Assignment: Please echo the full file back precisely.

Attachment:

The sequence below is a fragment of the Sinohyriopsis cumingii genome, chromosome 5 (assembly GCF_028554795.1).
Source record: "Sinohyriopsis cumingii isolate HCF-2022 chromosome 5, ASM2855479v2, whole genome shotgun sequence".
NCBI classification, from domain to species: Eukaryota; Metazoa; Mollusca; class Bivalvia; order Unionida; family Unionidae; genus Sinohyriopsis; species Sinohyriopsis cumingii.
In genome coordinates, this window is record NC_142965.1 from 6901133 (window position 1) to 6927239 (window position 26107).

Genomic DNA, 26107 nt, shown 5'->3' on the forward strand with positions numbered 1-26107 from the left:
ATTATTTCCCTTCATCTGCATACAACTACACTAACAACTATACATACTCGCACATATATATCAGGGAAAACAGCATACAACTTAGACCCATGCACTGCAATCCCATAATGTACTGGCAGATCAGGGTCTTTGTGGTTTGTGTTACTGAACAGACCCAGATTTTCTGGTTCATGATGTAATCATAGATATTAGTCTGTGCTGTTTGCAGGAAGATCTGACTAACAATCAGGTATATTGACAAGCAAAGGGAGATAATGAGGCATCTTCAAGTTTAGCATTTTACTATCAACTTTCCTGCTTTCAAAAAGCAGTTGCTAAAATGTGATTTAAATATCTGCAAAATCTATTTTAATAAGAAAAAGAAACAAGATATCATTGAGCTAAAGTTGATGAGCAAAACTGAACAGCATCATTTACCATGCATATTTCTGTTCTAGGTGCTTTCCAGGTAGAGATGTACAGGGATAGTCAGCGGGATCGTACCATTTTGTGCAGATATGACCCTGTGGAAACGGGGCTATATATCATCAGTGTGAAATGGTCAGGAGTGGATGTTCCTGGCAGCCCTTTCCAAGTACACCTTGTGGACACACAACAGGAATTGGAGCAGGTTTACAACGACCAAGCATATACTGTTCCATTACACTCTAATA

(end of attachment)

The sequence below is a fragment of the Sinohyriopsis cumingii genome, chromosome 5 (assembly GCF_028554795.1).
Source record: "Sinohyriopsis cumingii isolate HCF-2022 chromosome 5, ASM2855479v2, whole genome shotgun sequence".
NCBI classification, from domain to species: Eukaryota; Metazoa; Mollusca; class Bivalvia; order Unionida; family Unionidae; genus Sinohyriopsis; species Sinohyriopsis cumingii.
In genome coordinates, this window is record NC_142965.1 from 6901133 (window position 1) to 6927239 (window position 26107).

Genomic DNA, 26107 nt, shown 5'->3' on the forward strand with positions numbered 1-26107 from the left:
ATTATTTCCCTTCATCTGCATACAACTACACTAACAACTATACATACTCGCACATATATATCAGGGAAAACAGCATACAACTTAGACCCATGCACTGCAATCCCATAATGTACTGGCAGATCAGGGTCTTTGTGGTTTGTGTTACTGAACAGACCCAGATTTTCTGGTTCATGATGTAATCATAGATATTAGTCTGTGCTGTTTGCAGGAAGATCTGACTAACAATCAGGTATATTGACAAGCAAAGGGAGATAATGAGGCATCTTCAAGTTTAGCATTTTACTATCAACTTTCCTGCTTTCAAAAAGCAGTTGCTAAAATGTGATTTAAATATCTGCAAAATCTATTTTAATAAGAAAAAGAAACAAGATATCATTGAGCTAAAGTTGATGAGCAAAACTGAACAGCATCATTTACCATGCATATTTCTGTTCTAGGTGCTTTCCAGGTAGAGATGTACAGGGATAGTCAGCGGGATCGTACCATTTTGTGCAGATATGACCCTGTGGAAACGGGGCTATATATCATCAGTGTGAAATGGTCAGGAGTGGATGTTCCTGGCAGCCCTTTCCAAGTACACCTTGTGGACACACAACAGGAATTGGAGCAGGTTTACAACGACCAAGCATATACTGTTCCATTACACTCTAATA